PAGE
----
C M Y K Page 6ANews-SunFriday, November 25, 2011www.newssun.com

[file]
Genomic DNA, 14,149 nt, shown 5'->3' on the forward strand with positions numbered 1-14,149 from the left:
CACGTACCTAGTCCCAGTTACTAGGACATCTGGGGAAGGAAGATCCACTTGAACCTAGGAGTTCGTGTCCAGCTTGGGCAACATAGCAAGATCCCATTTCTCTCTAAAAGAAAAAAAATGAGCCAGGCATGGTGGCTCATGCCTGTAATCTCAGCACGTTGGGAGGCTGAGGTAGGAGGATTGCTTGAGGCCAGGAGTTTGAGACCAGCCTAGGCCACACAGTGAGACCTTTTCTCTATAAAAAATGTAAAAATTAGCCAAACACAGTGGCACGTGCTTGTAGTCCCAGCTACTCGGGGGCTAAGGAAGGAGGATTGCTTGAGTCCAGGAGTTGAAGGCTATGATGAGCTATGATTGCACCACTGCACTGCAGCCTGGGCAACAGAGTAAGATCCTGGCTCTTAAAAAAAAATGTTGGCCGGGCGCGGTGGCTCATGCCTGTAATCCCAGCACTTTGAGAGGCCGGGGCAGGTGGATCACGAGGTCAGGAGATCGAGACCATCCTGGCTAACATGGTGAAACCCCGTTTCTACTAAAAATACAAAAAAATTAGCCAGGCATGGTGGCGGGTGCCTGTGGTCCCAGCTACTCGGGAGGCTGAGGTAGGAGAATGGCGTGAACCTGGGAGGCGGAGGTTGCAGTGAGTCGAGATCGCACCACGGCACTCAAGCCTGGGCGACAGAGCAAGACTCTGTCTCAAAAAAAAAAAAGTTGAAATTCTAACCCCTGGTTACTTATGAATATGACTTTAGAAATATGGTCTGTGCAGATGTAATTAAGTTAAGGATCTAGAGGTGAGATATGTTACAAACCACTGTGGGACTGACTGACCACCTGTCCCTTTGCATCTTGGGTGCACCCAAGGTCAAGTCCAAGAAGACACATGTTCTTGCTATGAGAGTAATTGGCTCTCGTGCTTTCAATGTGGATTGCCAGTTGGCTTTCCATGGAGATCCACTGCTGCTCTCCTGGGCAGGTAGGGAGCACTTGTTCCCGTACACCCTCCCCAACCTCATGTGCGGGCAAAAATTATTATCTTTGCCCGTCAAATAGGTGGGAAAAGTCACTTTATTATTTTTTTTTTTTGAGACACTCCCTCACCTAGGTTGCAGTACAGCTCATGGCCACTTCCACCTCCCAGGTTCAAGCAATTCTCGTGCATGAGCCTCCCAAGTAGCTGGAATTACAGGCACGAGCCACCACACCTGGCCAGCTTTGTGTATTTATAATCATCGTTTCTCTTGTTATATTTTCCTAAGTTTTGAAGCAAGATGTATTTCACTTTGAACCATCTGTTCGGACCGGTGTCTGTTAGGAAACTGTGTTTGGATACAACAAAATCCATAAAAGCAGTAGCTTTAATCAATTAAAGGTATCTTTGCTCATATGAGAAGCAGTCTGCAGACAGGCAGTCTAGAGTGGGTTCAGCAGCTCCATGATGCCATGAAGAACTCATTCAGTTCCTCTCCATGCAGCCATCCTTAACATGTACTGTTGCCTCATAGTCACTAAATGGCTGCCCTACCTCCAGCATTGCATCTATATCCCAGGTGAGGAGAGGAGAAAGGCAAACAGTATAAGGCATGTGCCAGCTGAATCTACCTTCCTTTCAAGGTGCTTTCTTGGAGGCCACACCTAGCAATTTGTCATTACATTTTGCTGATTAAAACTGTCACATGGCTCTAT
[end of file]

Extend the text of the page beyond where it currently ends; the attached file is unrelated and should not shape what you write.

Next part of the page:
C M Y K By MARCIADUNN A PAerospace WriterCAPE CANAVERAL As big as a car and as well-e quipped as a laboratory, NASAs newest Mars rover b lows away its predecessors in size and skill. Nicknamed Curiosity and s cheduled for launch on Saturday, the rover has a 7foot arm tipped with a jackhammer and a laser to break through the Martian red rock.W hat really makes it stand out: It can analyze rocks and soil with unprecedented accuracy. This is a Mars scientists d ream machine, said NASA Jet Propulsion Laboratorys A shwin Vasavada, the deputy project scientist. O nce on the red planet, Curiosity will be on the lookout for organic, carbon-containing compounds. While the rover cant actually detectt he presence of living organisms, scientists hope to learn from the $2.5 billion, nuclear-powered mission whether Mars has or everh ad what it takes to nurture microbial life. Curiosity will be the largest and most complex piece of equipment ever placed on the surface of another planet, said Doug McCuistion, director of NASAs Mars exploration program. Ten feet long, 9 feet wide and 7 feet tall at its mast, Curiosity is about twice the size of previous rovers Spirit and Opportunity, weighs 1 ton and is loaded with 10 science instruments. Its formal name: Mars Science Laboratory, or MSL. In a spacecraft first, Curiosity will be lowered to Marssurface via a jet pack and a tether system similar to the sky cranes used by helicopters to insert heavy equipment in inaccessible spots on Earth. No bouncing air bags like those used for the Mars Pathfinder lander and rover in 1997 and for Spirit and Opportunity in 2004 Curiosity is too heavy for that. It is the kind of precision landing that officials said will benefit future human explorers on Mars. The rover is scheduled to arrive at the mineral-rich Gale Crater next August, 812months after embarking on the 354-million-mile voyage aboard an Atlas Vrocket. Its a treacherous journey to Mars, and the road is littered with failures. In all, more than three dozen missions have aimed over the decades at the most Earthlike planet known, and fewer than half have succeeded. Of this flotilla, only one lander is still working on the dry, barren, cold surface O pportunity and only three craft still are observing the planet from orbit. I n fact, Russias latest Mars probe remains stuck in o rbit around Earth two weeks after its botched launch. NASAhas had better luck at M ars, although it has lost a few spacecraft there. Mars is difficult, and so many things have to go right for a mission to work, saidM ichael Meyer, lead scientist for NASAs Mars exploration program. Curiosity is the capstone of what NASAcalls the year of the solar system. Aspacecraft is en route to Jupiter after lifting off last August fromC ape Canaveral, and twin lunar probes launched in September will arrive at the moon New Years weekend. Ahuge crowd 13,500 invited guests is expected for Curiositys Thanksgiving weekend send-off. There will be more anxiety than usual over the launch. Curiosity holds 10.6 pounds of plutonium, more than enough to power the rover on the Martian surface for two years. Anuclear generator won out over solar energy because it allows for a bigger workload and more flexibility. The plutonium is encased in several protective layers in case of a launch accident. Once safely down on Mars, the rover will survey the landscape with high-definition and laser cameras mounted like eyes atop its mast. The laser will aim at s oil and rocks as far as 23 feet away to gauge their chemical composition. T he rover also has a weather station for updates on M artian temperature, humidity and wind, as well as a radiation detector that will be e specially useful for planning human expeditions. Despite all its fancy upgrades, Curiosity will go no faster than the one-tenth-m ile-per-hour logged by past Martian rovers. But it is expected to venture more than 12 miles during its twoyear mission. If its stillw orking after that, it will keep on trucking, possibly all t he way up the craters 3-mile peak. T his mountain is composed of geologic layers similar to what one might find in the Grand Canyon, said project scientist John Grotzinger,a geologist at the California Institute of Technology. Our rover is going to be like John Wesley Powell going down the GrandC anyon, Grotzinger said, referring to the 19th-century explorer who led an expedition down the Colorado River. The next logical step in Mars exploration, said Cornell Universitys Steve Squyres, who led the science team for Spirit and Opportunity, would be a robotic mission to deliver Mars samples to Earth for analysis. NASAhopes to pull that off later this decade, but the project is on Congress chopping block. Squyres warned that without such missions, U.S. leadership in science wont just be challenged its going to go away www.newssun.comN ews-SunF riday, November 25, 2011Page 7A JD FINANCIAL; 3.639"; 4"; Process color; process, bussiness; 0 0 0 0 0 0 1 1 4 4 1 1 0 0 7 7 HAVEN COMFORT SHOES; 5.542"; 21.5"; Black plus three; process, 11/25/11; 0 0 0 0 0 0 1 1 4 4 2 2 9 9 9 9 MCTphoto The rover named Curiosity will be launched on the way to Mars on Saturday. NASA launching dream machine to explore Mars Our rover is going to be like John Wesley Powell going down the Grand Canyon.JOHNGROTZINGER g eologist Rover will be largest, most complex machine ever put on another planet Classified ads get results! Call 314-9876